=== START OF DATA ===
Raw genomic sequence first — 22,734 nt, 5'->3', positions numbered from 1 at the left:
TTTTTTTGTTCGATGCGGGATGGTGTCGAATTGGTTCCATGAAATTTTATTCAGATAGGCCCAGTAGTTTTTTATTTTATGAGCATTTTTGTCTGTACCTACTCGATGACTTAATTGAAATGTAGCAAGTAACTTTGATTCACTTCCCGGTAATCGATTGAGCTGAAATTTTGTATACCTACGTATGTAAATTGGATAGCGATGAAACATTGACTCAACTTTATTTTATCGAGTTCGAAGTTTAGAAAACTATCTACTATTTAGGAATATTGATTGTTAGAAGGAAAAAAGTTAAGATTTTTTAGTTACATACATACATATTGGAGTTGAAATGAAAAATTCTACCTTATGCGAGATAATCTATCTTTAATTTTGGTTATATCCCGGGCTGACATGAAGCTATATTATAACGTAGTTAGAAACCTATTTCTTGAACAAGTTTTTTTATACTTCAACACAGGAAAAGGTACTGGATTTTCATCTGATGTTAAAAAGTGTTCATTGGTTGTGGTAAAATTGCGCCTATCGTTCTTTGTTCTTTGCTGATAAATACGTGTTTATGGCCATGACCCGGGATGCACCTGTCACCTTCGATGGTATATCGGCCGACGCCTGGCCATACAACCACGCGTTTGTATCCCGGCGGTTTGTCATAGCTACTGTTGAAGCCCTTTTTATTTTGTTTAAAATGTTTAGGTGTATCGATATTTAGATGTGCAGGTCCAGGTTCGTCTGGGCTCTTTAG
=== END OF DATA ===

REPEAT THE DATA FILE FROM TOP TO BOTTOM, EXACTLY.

Raw genomic sequence first — 22,734 nt, 5'->3', positions numbered from 1 at the left:
TTTTTTTGTTCGATGCGGGATGGTGTCGAATTGGTTCCATGAAATTTTATTCAGATAGGCCCAGTAGTTTTTTATTTTATGAGCATTTTTGTCTGTACCTACTCGATGACTTAATTGAAATGTAGCAAGTAACTTTGATTCACTTCCCGGTAATCGATTGAGCTGAAATTTTGTATACCTACGTATGTAAATTGGATAGCGATGAAACATTGACTCAACTTTATTTTATCGAGTTCGAAGTTTAGAAAACTATCTACTATTTAGGAATATTGATTGTTAGAAGGAAAAAAGTTAAGATTTTTTAGTTACATACATACATATTGGAGTTGAAATGAAAAATTCTACCTTATGCGAGATAATCTATCTTTAATTTTGGTTATATCCCGGGCTGACATGAAGCTATATTATAACGTAGTTAGAAACCTATTTCTTGAACAAGTTTTTTTATACTTCAACACAGGAAAAGGTACTGGATTTTCATCTGATGTTAAAAAGTGTTCATTGGTTGTGGTAAAATTGCGCCTATCGTTCTTTGTTCTTTGCTGATAAATACGTGTTTATGGCCATGACCCGGGATGCACCTGTCACCTTCGATGGTATATCGGCCGACGCCTGGCCATACAACCACGCGTTTGTATCCCGGCGGTTTGTCATAGCTACTGTTGAAGCCCTTTTTATTTTGTTTAAAATGTTTAGGTGTATCGATATTTAGATGTGCAGGTCCAGGTTCGTCTGGGCTCTTTAG